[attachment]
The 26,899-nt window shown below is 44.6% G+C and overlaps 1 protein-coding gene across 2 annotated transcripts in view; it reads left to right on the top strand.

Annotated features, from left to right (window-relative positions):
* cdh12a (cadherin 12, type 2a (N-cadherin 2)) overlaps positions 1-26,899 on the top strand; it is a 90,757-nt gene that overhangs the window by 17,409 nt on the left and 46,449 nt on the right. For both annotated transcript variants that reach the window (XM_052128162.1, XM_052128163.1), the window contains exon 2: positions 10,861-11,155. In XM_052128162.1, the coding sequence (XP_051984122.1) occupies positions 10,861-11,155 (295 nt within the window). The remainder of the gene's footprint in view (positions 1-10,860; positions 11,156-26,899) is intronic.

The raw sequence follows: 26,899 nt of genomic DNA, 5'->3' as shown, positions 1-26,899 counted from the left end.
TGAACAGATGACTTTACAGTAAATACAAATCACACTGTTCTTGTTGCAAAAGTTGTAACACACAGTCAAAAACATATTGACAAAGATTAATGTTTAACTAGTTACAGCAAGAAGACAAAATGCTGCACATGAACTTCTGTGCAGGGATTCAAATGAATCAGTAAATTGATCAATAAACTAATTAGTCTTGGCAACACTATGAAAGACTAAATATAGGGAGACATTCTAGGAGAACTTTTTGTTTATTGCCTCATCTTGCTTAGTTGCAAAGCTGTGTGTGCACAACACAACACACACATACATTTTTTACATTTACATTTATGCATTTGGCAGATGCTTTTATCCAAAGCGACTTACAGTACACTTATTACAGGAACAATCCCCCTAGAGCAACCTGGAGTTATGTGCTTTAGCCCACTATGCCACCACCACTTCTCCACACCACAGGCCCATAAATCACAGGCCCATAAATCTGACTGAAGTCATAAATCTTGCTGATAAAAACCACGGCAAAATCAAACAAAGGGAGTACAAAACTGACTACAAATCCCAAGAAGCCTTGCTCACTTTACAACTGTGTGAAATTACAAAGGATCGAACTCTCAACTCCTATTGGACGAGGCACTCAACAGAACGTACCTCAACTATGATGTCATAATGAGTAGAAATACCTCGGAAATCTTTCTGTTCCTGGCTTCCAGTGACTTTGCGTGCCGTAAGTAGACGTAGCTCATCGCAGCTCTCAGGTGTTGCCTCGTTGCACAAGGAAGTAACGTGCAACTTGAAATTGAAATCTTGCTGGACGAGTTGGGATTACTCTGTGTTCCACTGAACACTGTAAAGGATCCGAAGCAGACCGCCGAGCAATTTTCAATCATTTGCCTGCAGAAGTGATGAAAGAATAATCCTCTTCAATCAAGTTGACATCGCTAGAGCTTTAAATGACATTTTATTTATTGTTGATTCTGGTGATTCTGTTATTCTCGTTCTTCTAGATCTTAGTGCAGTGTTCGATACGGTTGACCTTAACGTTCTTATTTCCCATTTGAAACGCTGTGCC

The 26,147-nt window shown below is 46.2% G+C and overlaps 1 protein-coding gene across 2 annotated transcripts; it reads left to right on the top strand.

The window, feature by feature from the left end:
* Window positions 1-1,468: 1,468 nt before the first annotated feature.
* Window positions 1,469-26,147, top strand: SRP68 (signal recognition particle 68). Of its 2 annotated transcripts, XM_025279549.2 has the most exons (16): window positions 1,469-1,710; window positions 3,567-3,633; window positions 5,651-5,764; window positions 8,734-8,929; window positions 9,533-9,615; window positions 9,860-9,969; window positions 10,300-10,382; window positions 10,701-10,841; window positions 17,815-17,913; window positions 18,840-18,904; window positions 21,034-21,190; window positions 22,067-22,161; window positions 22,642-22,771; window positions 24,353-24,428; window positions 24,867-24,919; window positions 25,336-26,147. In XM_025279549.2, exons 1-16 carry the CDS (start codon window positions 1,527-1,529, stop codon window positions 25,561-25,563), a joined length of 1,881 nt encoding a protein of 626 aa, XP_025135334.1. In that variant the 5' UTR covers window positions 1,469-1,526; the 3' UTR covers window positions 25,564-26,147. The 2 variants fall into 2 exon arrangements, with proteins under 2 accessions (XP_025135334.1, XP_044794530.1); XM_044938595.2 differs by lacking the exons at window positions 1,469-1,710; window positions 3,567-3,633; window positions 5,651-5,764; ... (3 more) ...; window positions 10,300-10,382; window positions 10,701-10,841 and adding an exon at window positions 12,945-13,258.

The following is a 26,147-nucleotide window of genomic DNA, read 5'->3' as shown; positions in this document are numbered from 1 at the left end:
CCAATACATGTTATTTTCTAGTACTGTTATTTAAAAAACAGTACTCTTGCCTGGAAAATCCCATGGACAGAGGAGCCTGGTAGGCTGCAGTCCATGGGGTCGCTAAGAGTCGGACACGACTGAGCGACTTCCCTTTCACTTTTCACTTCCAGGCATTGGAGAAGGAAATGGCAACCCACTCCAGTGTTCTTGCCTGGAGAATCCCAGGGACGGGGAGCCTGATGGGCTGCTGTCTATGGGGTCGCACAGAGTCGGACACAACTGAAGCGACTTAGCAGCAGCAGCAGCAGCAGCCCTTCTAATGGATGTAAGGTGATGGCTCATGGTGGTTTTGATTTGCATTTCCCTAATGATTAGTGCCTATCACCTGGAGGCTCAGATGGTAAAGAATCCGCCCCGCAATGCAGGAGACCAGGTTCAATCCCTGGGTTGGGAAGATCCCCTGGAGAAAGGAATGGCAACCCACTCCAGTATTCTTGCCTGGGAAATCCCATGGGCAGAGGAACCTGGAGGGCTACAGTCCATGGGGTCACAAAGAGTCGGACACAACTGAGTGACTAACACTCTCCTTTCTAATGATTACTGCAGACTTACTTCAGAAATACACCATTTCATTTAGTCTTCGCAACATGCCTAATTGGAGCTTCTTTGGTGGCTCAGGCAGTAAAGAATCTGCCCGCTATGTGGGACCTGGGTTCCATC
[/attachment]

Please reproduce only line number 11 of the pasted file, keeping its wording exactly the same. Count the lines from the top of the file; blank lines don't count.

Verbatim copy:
CCAATACATGTTATTTTCTAGTACTGTTATTTAAAAAACAGTACTCTTGCCTGGAAAATCCCATGGACAGAGGAGCCTGGTAGGCTGCAGTCCATGGGGTCGCTAAGAGTCGGACACGACTGAGCGACTTCCCTTTCACTTTTCACTTCCAGGCATTGGAGAAGGAAATGGCAACCCACTCCAGTGTTCTTGCCTGGAGAATCCCAGGGACGGGGAGCCTGATGGGCTGCTGTCTATGGGGTCGCACAGAGTCGGACACAACTGAAGCGACTTAGCAGCAGCAGCAGCAGCAGCCCTTCTAATGGATGTAAGGTGATGGCTCATGGTGGTTTTGATTTGCATTTCCCTAATGATTAGTGCCTATCACCTGGAGGCTCAGATGGTAAAGAATCCGCCCCGCAATGCAGGAGACCAGGTTCAATCCCTGGGTTGGGAAGATCCCCTGGAGAAAGGAATGGCAACCCACTCCAGTATTCTTGCCTGGGAAATCCCATGGGCAGAGGAACCTGGAGGGCTACAGTCCATGGGGTCACAAAGAGTCGGACACAACTGAGTGACTAACACTCTCCTTTCTAATGATTACTGCAGACTTACTTCAGAAATACACCATTTCATTTAGTCTTCGCAACATGCCTAATTGGAGCTTCTTTGGTGGCTCAGGCAGTAAAGAATCTGCCCGCTATGTGGGACCTGGGTTCCATC